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hugovk commented on source/guides/dropping-older-python-versions.rst in 003466d Mar 22, 2018

Duplicate "now"

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tonybaloney replied Mar 22, 2018

fixed in 8f171d7

@ncoghlan

This looks excellent, thank you! There's just the one actual change request in my comments: adding a note at the top about the guide being distutils/setuptools centric. I think that's fine given that this guide is focused on long-lived projects that are most likely to be using one or the other of those projects (or a closely related derivative, like d2to1), but we should call it out so that folks using newer publishing tools like flit know they'll need to look at the flit documentation for additional details.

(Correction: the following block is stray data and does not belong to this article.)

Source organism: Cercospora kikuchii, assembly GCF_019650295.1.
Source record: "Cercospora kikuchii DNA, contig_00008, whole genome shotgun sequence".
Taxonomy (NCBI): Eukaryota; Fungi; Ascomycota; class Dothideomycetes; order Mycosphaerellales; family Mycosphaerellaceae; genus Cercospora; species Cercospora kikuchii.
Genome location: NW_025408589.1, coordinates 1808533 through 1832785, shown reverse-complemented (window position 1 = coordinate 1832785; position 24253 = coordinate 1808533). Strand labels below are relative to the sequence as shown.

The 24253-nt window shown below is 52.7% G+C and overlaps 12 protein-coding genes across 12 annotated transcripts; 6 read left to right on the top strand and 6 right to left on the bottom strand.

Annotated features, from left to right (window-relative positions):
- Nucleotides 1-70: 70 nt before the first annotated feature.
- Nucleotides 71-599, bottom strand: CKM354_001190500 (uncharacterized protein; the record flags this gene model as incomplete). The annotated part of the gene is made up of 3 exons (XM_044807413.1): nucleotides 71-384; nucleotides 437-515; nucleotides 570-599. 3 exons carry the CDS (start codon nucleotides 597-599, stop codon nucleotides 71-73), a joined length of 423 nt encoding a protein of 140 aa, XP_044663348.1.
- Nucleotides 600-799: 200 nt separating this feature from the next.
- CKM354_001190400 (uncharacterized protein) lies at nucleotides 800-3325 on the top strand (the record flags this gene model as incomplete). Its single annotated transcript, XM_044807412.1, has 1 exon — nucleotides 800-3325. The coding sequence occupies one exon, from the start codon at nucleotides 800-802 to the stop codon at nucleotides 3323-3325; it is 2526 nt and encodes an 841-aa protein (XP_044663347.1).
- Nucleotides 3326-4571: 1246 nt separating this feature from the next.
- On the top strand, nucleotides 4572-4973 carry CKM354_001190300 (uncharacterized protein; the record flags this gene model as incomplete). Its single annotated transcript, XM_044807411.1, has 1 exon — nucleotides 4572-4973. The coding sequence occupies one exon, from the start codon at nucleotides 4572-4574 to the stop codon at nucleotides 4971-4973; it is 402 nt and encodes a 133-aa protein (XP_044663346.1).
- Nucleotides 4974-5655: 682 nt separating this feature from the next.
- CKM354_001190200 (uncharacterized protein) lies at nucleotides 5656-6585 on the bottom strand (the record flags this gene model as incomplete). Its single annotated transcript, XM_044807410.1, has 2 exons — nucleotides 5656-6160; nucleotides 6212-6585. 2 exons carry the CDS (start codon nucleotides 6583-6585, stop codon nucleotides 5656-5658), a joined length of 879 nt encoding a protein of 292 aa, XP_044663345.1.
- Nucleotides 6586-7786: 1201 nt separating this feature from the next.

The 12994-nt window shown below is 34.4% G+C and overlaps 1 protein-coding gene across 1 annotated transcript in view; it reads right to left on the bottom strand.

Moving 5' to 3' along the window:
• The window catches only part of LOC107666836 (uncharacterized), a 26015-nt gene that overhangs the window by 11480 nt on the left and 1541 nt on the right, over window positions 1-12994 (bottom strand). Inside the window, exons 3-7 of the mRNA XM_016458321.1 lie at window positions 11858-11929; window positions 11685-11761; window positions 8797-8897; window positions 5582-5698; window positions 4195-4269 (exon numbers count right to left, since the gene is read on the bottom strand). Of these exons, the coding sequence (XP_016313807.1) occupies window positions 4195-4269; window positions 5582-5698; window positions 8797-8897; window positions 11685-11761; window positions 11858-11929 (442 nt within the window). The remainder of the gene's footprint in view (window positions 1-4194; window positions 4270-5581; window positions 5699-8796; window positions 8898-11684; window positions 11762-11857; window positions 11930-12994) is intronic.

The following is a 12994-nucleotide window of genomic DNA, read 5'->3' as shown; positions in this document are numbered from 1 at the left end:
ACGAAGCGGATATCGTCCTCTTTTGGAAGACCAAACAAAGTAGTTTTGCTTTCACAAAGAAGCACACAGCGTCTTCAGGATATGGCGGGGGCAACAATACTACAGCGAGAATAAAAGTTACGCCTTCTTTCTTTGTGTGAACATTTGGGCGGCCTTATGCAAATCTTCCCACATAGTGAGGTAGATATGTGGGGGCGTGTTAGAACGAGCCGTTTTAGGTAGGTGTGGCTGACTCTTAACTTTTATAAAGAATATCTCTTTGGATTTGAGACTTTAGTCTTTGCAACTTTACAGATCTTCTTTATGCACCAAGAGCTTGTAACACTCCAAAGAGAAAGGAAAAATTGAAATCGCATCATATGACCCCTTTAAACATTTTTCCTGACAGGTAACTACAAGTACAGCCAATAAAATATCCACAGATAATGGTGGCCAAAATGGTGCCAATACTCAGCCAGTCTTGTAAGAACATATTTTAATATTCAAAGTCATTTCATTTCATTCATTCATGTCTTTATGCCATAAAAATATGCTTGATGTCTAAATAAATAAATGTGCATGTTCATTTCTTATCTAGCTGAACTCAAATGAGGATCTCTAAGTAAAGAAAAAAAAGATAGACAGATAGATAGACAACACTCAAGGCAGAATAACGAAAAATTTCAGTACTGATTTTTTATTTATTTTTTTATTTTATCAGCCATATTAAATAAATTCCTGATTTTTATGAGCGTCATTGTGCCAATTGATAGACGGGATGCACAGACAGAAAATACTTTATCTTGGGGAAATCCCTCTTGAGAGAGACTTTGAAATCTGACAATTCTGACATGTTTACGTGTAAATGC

The rest of my comments are take-it-or-leave-it comments where we can easily postpone doing anything about them.


1. The publisher is using the latest version of :ref:`setuptools`,
2. The latest version of :ref:`twine` is used to upload the package,
3. The user installing the package has at least Pip 9.0, or a client that supports the Metadata 1.2 specification.

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ncoghlan Mar 22, 2018

Member

There's potentially a 4th requirement here, which is that the package index server has to populate the data-requires-python link attribute described in PEP 503. Both pypi.org (the warehouse codebase) and pypi.python.org (the legacy PyPI codebase) do that, but we're not sure about the various caching proxies that are out there - those may confound the client's version requirement detection.